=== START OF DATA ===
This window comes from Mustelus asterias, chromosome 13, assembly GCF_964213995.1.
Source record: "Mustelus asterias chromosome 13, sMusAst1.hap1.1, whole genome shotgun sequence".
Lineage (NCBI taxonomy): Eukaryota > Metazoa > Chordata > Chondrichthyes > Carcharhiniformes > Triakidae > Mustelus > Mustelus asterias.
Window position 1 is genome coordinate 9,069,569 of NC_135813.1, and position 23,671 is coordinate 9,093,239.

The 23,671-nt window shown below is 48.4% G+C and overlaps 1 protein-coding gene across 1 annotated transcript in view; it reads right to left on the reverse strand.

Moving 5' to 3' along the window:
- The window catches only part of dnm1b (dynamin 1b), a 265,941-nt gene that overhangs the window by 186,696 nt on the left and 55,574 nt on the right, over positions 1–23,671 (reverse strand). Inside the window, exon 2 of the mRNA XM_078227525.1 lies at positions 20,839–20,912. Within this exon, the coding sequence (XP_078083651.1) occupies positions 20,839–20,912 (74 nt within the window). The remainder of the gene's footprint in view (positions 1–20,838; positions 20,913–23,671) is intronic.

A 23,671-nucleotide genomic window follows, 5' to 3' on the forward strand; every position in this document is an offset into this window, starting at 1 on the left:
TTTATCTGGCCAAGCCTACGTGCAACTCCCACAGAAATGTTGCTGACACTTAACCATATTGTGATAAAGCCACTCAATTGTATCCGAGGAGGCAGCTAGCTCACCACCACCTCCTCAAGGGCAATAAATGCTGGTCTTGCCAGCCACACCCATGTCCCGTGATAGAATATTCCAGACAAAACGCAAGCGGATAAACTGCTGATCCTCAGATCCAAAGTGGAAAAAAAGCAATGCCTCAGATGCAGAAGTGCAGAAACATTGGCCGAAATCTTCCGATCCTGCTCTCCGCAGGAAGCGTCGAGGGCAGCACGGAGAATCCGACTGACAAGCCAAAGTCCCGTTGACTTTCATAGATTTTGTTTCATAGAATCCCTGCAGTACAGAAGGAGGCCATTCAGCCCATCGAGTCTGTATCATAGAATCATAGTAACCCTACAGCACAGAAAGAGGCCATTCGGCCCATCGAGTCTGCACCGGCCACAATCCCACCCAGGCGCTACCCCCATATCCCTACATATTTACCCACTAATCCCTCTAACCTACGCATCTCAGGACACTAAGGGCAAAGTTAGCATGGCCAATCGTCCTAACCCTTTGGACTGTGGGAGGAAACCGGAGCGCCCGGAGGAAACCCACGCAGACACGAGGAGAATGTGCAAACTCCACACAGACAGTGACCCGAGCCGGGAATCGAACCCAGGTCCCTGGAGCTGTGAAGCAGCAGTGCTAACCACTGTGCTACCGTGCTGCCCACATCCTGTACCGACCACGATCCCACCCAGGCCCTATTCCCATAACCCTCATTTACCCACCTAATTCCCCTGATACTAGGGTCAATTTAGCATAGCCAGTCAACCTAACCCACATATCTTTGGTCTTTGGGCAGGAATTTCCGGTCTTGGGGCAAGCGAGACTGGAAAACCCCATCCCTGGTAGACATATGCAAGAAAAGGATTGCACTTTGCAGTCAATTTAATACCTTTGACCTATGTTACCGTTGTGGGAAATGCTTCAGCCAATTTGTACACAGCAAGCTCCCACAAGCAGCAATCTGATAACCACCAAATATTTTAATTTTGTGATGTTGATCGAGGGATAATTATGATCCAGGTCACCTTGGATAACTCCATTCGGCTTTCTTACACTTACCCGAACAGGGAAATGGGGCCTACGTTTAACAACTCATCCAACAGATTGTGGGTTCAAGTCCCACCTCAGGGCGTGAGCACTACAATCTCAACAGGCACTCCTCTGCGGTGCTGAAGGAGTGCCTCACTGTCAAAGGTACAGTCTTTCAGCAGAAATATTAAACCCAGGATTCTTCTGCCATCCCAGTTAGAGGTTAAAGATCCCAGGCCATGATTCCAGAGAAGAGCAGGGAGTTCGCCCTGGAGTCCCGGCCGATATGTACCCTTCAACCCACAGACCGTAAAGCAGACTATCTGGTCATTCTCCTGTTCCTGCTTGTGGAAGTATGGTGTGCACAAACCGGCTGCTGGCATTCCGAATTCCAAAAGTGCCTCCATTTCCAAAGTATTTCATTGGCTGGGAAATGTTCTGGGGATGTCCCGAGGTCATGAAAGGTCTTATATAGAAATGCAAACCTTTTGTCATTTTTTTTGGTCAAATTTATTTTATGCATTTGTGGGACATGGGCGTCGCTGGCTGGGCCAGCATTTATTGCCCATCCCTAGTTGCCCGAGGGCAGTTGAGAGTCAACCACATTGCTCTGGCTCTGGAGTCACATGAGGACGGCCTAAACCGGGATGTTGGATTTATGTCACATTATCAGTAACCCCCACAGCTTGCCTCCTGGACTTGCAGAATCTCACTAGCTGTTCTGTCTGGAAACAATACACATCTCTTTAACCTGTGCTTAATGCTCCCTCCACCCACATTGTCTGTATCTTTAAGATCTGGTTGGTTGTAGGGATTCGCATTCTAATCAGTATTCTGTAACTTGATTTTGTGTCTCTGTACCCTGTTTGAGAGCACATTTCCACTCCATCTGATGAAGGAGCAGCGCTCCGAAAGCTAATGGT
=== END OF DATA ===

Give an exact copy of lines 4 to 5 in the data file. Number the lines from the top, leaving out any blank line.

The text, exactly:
Window position 1 is genome coordinate 9,069,569 of NC_135813.1, and position 23,671 is coordinate 9,093,239.

The 23,671-nt window shown below is 48.4% G+C and overlaps 1 protein-coding gene across 1 annotated transcript in view; it reads right to left on the reverse strand.